Tuesday, July 24, 2007


Often when I think about lesbian mothers I think about foremothers. Foremothers are generally women that I haven’t met and women that I admire profoundly. Women after whom I want to emulate my life. Foremothers are important to me as a lesbian, but this isn’t about foremothers. This is about my lesbian mother. That term feels a little too familiar, since I haven’t talked to my lesbian mother in years now – long enough to elicit enormous guilt in anyone let alone someone like me who me prone to guilt. Nonetheless, I still want to pay homage to my lesbian mother.

What is a lesbian mother? A lesbian mother is a lesbian who meets and befriends you early in the coming out process, often before you can even say casually and aloud, I am a lesbian. A lesbian mother is the woman who helps you understand what it means to be a lesbian beyond the pages of a book or the confines of a barroom. A lesbian mother is first and always a friend and not a love interest. A lesbian mother is the woman with the confidence of being a lesbian herself who inspires you to want to be a confident lesbian yourself. A lesbian mother is the person with whom you can practice your lesbian look. A lesbian mother will gently correct you on all matters of lesbian etiquette from hair and clothes to dating and socializing. A lesbian mother will comfort you during your first rejection and celebrate with you after your first kiss.

My lesbian mother was a woman named Lynn D’Orio. I met her in the late 1980s. She was a member of the feminist collective at the Women’s Crisis Center. I joined immediately and she schooled me in the nature of consensus decision-making, understanding empathy in a group process, and having humor in the face of the impact of patriarchy on women’s lives.

Lynn was nearly twenty years older than me. I don’t remember her exact age because it wasn’t important. What was important is that she was older and wiser and most significantly she was able to share her wisdom without judgment. Lynn lived in a large and lovely house in Ann Arbor; I know because like all good lesbian mothers she invited me to her home and treated me as a friend and family member while I was there. She had matching furniture and a well-stocked kitchen. These are things that I aspired to have in my lesbian future.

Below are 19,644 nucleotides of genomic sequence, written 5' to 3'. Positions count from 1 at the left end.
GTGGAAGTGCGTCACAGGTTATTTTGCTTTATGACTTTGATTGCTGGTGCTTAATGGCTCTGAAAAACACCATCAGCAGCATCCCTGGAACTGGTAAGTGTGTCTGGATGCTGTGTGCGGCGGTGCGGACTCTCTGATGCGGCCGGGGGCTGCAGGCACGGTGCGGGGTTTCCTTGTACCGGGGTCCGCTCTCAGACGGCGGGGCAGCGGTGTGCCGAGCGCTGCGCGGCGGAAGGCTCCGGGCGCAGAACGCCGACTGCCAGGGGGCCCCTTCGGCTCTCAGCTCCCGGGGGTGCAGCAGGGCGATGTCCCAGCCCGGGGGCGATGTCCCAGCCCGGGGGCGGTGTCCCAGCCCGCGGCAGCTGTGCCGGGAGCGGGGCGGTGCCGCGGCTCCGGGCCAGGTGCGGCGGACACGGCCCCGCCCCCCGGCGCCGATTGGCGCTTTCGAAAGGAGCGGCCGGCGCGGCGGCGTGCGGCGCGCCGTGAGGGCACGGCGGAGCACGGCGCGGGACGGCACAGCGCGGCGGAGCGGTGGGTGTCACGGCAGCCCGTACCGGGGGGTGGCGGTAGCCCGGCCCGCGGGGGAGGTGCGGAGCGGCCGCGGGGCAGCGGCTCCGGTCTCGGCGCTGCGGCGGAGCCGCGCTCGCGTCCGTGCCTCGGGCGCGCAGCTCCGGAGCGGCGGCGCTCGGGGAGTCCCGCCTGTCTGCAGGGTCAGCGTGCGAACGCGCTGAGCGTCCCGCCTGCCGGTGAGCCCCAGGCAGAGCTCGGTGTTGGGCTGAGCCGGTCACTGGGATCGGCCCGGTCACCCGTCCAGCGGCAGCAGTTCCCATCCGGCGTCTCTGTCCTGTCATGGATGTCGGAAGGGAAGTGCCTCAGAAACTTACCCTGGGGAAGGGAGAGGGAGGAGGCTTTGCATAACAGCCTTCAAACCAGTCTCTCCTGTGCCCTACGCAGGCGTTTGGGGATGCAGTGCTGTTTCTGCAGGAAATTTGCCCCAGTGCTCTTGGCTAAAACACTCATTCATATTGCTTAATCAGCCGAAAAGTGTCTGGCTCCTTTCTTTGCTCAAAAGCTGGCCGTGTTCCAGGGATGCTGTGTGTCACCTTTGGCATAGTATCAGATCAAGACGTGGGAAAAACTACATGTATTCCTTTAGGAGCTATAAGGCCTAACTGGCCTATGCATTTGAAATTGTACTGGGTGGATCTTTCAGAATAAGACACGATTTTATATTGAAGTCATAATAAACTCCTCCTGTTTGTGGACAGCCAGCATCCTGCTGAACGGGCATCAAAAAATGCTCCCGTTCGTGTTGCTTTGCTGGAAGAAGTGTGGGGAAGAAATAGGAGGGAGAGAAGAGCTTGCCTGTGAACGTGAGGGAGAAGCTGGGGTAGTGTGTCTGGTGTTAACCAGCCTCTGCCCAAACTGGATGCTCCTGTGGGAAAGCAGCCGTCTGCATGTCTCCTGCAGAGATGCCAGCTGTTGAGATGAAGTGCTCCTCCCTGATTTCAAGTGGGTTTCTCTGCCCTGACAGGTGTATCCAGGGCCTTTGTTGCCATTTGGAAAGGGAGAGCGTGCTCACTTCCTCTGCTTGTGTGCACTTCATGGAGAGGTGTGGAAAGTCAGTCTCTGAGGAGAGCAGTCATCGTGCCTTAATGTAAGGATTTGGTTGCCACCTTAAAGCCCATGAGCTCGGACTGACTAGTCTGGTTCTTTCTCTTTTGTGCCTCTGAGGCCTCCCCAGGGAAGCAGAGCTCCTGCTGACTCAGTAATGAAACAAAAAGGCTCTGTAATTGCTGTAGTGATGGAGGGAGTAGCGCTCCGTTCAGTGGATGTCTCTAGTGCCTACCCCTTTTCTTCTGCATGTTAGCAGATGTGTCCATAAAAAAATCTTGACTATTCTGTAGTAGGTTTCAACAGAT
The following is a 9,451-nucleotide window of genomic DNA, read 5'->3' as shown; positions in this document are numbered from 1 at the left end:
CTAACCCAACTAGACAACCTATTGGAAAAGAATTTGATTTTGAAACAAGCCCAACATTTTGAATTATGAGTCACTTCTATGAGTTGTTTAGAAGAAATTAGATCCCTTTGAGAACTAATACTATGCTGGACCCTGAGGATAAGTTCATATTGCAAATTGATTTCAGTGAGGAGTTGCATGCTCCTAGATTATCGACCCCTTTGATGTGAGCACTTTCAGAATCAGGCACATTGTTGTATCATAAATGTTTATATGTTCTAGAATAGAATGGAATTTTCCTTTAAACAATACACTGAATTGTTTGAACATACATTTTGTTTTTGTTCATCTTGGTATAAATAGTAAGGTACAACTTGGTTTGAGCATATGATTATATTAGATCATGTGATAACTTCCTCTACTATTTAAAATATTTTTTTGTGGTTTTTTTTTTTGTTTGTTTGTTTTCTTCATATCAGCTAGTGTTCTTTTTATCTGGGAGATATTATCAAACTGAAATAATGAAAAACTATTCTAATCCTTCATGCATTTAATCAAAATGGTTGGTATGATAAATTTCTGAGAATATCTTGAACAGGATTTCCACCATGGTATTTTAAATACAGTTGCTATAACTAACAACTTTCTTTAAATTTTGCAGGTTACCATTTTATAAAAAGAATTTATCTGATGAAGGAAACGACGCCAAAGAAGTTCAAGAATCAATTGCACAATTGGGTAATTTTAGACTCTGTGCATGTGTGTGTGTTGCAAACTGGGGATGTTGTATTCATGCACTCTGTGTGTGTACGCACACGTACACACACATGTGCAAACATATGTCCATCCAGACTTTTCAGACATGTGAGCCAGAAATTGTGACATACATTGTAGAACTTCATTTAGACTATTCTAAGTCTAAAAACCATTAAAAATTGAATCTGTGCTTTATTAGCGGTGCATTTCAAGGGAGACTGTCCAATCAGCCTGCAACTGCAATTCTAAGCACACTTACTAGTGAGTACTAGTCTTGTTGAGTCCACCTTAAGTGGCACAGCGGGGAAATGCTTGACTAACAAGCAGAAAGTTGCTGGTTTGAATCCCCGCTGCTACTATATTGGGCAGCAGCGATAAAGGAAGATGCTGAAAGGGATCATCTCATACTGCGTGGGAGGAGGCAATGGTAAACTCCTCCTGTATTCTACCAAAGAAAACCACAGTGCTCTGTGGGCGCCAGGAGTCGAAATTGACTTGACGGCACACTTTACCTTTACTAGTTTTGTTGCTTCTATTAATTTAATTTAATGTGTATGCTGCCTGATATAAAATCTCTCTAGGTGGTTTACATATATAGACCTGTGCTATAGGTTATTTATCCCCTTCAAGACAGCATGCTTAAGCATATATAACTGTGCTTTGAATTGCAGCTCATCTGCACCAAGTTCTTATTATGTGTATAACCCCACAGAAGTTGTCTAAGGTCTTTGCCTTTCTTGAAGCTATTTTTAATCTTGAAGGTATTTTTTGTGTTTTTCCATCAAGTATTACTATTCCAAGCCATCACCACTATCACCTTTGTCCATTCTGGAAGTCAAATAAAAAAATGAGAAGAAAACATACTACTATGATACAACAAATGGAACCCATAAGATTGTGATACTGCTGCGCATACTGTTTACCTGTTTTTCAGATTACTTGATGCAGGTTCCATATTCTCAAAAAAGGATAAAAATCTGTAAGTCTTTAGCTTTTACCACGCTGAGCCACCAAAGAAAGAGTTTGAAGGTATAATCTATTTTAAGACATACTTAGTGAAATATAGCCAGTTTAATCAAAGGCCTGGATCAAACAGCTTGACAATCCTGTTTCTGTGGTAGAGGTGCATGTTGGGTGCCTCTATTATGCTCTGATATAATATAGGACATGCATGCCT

More than physical things, however, Lynn had a confidence in herself and the conviction that she would do what she wanted to do in this lifetime and live the way that she wanted to live. This may be what I admired most about her when we were friends. It is definitely what I took with me from her as my lesbian mom.

Lynn’s confidence and conviction were tested when she was my lesbian mom. She and her partner of many years broke up. That brought her great sadness, but she handled it with strength and grace. During my own break-ups, I’ve chided myself for not emulating her more. Lynn went back to college to become a lawyer and in doing so left behind her life as a saleswoman. Now, years later and about her age when she befriended me, I find myself getting a master’s degree surrounded by young men and women in their early twenties. I now realize even more the challenges she must have faced returning to law school. I admire Lynn and even though we haven spoken recently, I remember her as a source of strength in my own journey.

I don’t think that I ever adequately honored Lynn as my lesbian mother. So writing this is in many ways my honoring of her friendship in my life. Lynn was a great lesbian mom to me, and I’m sure, as it’s her way, to many others.

Thinking about my lesbian mom makes me wonder: Who was your lesbian mom? How have you honored her? To whom are you a lesbian mom? How can you honor our community by being a lesbian mom to someone who needs one?

Julie R. Enszer is a writer and poet who lives in University Park, MD. You can read more of her work, including her blog, at www.JulieREnszer.com.

This is column #7 dated July 24, 2007 in the series, CIVILesbianIZATION.

Word Count: 696

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